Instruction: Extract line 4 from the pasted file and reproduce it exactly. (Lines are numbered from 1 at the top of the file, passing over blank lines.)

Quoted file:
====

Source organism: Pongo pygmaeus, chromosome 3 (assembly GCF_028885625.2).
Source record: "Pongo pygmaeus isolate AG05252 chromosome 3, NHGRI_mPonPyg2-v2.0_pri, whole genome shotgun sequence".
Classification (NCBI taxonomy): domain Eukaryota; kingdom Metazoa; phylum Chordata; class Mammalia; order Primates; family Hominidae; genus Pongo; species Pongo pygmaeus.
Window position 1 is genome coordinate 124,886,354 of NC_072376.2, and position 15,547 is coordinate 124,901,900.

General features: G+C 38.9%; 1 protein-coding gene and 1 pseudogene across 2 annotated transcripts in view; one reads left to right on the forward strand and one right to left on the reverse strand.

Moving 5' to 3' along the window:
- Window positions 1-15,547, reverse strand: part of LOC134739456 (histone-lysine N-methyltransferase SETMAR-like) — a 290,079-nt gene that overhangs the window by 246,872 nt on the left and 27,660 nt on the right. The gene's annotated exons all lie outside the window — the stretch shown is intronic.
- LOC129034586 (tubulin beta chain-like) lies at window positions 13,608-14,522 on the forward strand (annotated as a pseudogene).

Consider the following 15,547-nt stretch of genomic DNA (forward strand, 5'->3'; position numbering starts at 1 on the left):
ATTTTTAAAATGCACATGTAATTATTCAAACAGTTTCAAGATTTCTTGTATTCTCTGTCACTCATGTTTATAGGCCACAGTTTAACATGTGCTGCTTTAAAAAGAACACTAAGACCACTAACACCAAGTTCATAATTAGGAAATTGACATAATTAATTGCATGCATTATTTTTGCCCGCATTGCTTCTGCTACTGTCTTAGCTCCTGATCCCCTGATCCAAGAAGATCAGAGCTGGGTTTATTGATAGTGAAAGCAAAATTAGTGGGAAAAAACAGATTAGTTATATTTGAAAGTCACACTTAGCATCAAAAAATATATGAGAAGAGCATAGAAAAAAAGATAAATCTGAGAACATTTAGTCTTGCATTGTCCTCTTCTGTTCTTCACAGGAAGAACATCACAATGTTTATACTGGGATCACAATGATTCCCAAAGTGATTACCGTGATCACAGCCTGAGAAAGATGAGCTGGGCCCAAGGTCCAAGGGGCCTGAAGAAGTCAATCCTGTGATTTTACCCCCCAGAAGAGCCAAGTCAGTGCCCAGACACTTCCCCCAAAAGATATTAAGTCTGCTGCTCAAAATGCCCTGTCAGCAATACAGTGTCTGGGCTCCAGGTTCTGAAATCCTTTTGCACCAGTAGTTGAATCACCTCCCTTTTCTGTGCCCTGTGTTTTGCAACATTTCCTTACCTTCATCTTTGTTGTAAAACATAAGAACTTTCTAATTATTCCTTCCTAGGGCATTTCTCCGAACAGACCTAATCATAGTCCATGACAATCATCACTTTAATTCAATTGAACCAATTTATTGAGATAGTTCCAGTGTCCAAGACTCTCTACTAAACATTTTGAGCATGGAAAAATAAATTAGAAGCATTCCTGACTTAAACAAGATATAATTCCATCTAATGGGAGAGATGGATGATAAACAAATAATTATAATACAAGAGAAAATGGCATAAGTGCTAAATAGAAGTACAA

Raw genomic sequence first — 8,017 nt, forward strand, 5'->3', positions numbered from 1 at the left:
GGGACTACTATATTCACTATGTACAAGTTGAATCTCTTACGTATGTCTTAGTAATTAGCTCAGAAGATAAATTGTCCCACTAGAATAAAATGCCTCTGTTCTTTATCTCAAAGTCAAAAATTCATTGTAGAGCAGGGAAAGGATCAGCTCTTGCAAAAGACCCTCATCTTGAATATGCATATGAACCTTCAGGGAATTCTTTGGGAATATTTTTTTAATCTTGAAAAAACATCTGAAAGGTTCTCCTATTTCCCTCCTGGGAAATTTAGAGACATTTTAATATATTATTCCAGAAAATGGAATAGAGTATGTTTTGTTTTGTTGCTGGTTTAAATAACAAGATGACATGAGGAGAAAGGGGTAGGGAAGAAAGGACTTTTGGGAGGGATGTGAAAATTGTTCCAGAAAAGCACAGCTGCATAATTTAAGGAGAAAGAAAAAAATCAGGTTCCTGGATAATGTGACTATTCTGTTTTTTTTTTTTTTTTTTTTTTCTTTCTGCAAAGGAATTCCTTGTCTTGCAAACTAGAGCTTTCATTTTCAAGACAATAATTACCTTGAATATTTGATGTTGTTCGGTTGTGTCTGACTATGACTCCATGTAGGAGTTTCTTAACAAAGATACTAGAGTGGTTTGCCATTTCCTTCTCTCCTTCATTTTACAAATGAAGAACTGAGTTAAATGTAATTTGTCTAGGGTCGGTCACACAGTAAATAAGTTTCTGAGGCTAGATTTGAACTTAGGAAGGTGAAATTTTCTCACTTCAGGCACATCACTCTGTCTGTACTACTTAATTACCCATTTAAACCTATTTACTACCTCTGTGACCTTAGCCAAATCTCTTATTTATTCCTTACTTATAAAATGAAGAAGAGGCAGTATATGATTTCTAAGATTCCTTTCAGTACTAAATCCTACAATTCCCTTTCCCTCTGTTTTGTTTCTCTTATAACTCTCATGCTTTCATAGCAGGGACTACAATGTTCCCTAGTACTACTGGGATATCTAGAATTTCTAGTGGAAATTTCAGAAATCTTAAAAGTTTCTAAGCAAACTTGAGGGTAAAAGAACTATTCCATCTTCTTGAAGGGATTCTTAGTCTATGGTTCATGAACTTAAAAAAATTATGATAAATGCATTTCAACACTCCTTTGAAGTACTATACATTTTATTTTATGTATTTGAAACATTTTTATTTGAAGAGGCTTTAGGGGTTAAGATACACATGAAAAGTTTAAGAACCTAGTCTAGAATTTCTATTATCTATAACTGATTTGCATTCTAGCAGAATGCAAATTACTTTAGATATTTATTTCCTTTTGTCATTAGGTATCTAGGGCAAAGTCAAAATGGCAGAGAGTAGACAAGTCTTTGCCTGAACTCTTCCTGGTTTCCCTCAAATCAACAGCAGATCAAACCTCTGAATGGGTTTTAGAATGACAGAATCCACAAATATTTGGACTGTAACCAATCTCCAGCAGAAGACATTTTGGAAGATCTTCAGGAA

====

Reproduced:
Window position 1 is genome coordinate 124,886,354 of NC_072376.2, and position 15,547 is coordinate 124,901,900.